hemlor

Marco Cardelli, "Almost" PhD

I am a professional student. I completed my BSc in genetics a long long time ago at Western University (in a very far far away land, called Canada), my MSc in human genetics at McGill University (in a land called Quebec, which is technically Canada), and now completing my PhD in Medical Biophysics at the University of Toronto (yep, still Canada). So, you see, I wasn't kidding, I am a pro at being a student. I also enjoy sports and coffee a lot. I like coffee so much that I decided to roast my own beans.

The “Other” Kind of Doctor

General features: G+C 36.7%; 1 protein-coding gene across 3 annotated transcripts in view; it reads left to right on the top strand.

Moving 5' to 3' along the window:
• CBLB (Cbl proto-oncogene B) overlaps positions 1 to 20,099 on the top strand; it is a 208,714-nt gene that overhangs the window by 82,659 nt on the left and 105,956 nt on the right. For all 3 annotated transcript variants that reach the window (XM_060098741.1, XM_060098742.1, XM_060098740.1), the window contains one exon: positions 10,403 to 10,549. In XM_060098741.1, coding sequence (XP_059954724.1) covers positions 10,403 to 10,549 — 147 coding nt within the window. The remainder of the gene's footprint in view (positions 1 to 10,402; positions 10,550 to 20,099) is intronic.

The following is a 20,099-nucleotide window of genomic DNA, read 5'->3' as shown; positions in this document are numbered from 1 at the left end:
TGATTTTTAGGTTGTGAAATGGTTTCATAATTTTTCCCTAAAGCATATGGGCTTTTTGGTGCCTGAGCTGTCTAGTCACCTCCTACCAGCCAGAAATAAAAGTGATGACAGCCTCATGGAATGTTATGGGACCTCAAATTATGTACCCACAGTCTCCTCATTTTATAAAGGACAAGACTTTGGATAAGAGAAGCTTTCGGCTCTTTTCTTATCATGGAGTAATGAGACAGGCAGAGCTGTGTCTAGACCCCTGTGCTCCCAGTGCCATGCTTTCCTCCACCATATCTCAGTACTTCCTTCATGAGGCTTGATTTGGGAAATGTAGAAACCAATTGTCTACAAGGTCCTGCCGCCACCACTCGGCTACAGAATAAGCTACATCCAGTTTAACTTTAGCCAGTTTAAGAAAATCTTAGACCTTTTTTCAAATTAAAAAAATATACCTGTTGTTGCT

I don’t want people to think being a PhD candidate is this awful experience, so let me start with some positives. The environment that I work in promotes creativity, imagination, self direction, and cutting edge research. However, it also has its drawbacks, and as most PhD’s do, I will dwell on the negatives and share them with you. It is always an entertaining process trying to explain what I do to family/friends/acquaintances. Here is an example: them: so, you’re going to be a doctor eh? me: well, yeah, but not the one you’re thinking, I’m doing a PhD. them: huh? Oh, that’s not like a doctor doctor? me: no, I do research them: On what? me: It’s a bit complicated and boring, its just biology stuff them: what kind of stuff? it sounds pretty cool… me: [big sigh]…well, I am looking at a nuclear recept…. them: …………[BSoC]…….. This is the Blank Stare of Confusion. I notice it immediately, so to remedy this I just tell them that I take care of mice. Usually ends the conversation right there. PhD training is a quite different exercise than training to become a medical doctor. There really is no structure or set timetable. In fact, you don’t even have to show up all the time. The project is driven and shaped by the results…Ah yes the R word, merely a rumour to...